Unfortunately, there's a problem that is causing a lot of confusion that can result in a driver getting less charge than needed. Even though the stations are working properly, drivers may think something went wrong because of a user interface issue.
The above is the screen from an AeroVironment DC Quick Charge station in Tumwater, WA, as shown while charging our Nissan LEAF in June. The screen shows the driver two pieces of information: the amount of energy delivered to the car and a charge percent.
The problem is the displayed charge percent: it is not the car's state of charge (SOC) and should not be treated as such by a driver to decide when to end the charge.
It's pretty well known that it's difficult to determine the exact SOC of a car's battery. Even the best estimate of the battery's SOC may be off by a few percent. That's not what's going on here. The SOC value reported to the station is completely artificial and differs significantly from the car's estimate of the true SOC.
In addition to showing the invalid SOC value to the driver, Blink quick charge stations also require the user to choose a station-controlled charge limit. This has two big problems. First, the LEAF wants to control the charge and will stop the charge at either 80% or near 100% based on the battery state at the start of the charge, so even if you choose 100% on the station the LEAF will terminate the charge at 80% if the car was at 50% or less when the charge started. Second, the Blink station doesn't know the real state of charge and therefore cannot know when to stop charging at the point it says it will.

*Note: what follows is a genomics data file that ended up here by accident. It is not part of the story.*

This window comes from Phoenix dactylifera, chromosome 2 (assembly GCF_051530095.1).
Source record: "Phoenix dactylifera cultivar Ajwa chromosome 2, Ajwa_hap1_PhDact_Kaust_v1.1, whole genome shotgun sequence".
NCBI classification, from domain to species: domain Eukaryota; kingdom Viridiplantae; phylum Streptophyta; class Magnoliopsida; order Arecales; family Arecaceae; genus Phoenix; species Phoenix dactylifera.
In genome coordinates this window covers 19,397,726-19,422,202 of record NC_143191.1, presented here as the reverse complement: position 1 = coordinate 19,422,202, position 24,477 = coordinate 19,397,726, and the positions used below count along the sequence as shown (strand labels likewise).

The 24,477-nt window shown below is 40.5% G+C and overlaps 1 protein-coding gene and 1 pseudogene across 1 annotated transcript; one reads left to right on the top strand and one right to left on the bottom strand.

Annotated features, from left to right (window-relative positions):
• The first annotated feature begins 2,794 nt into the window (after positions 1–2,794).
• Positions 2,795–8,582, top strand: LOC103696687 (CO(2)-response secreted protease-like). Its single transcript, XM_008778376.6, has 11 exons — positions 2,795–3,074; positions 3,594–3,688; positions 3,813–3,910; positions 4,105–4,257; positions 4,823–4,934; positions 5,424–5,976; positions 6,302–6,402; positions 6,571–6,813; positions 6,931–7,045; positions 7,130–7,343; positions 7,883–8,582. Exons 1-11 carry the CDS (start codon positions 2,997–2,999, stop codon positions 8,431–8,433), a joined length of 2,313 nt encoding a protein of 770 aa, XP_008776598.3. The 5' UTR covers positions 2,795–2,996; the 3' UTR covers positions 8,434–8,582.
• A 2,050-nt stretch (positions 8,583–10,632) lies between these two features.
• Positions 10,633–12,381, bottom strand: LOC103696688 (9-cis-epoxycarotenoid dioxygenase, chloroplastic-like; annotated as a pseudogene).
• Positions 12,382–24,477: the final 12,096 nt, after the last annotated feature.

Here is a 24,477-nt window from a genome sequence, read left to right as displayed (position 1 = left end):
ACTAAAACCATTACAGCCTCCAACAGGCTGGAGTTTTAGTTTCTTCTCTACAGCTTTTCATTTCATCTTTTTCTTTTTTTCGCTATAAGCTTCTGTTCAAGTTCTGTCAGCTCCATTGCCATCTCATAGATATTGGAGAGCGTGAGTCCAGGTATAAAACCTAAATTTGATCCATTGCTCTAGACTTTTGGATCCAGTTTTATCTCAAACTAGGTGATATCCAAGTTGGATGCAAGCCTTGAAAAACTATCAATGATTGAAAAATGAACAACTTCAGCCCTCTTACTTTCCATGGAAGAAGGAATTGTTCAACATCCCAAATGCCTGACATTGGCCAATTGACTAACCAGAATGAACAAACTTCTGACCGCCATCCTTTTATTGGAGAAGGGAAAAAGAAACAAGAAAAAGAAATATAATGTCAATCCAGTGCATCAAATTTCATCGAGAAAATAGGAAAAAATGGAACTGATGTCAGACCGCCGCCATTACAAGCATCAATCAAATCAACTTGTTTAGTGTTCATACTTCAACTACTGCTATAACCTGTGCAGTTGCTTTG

Here's an example. I recently used the Blink quick charge station at Harvard Market in Seattle, WA. I arrived with just over a half charge remaining, which means the LEAF will allow me to do a full quick charge up to near full capacity. After plugging in the car, the screen on the Blink station gave me a choice of charge levels, defaulting to 80%, which was the highest level shown. I had to press a "more options" button to be able to choose a 100% charge. The graph below shows data collected from the resulting 52-minute charge, comparing the car's actual SOC with the SOC shown on the station's screen.
As you can see, not only is the reported SOC higher than the actual SOC, the reported SOC rises more quickly, increasing the gap as the charge progresses. Throughout the entire charge, the SOC shown on the station consistently overstates the actual charge level and the problem gets worse later in the charge period. As the car gets to about 80% actual SOC, the reported SOC jumps up to plateau near 100% and just sits there for the remainder of the charge, even though the car is far from fully charged.
Had I left the default 80% setting, the charge would have stopped when the reported SOC hit 80%, but the car was really only at 73% at that time. A requested 90% charge would have stopped around 80% actual.
Any driver who sees this behavior and doesn't know that the charge percent value on the station is not the SOC would see it jump up to 97%, perhaps watch it sit there for a few minutes, and likely decide that it would be a waste of time to spend any longer waiting for that last 3%. If the driver ends the charge at that point, the car will be missing perhaps 10% of the potential charge. If that last 10% is needed to finish the journey, this could result in a very unhappy EV driver.
It's not clear where this value comes from, but displaying this invalid SOC on the quick charge stations has created user interface problem with unfortunate consequences for LEAF owners, and perhaps iMiEV owners as well.
So to any EV driver using a CHAdeMO quick charge station that shows an SOC percentage:
1. Ignore what the station shows. Put a sticky over it if you have to. Only look at the car's representation of the SOC.
2. If the station offers you different charge levels, choose 100% charge so that you get the car's best available charge level. If you want to stop the charge early for some reason, do it based on the SOC shown by the car.
I'll contact the quick charge station manufacturers to make sure they are aware of this problem. In the meantime, please help spread the word so EV drivers can get the maximum benefit from these highly valued stations.
For charts of two AeroVironment quick charge sessions, see Cathy Saxton's report. More tips for using quick charge stations are available on our Avoiding Quick Charging Pitfalls page.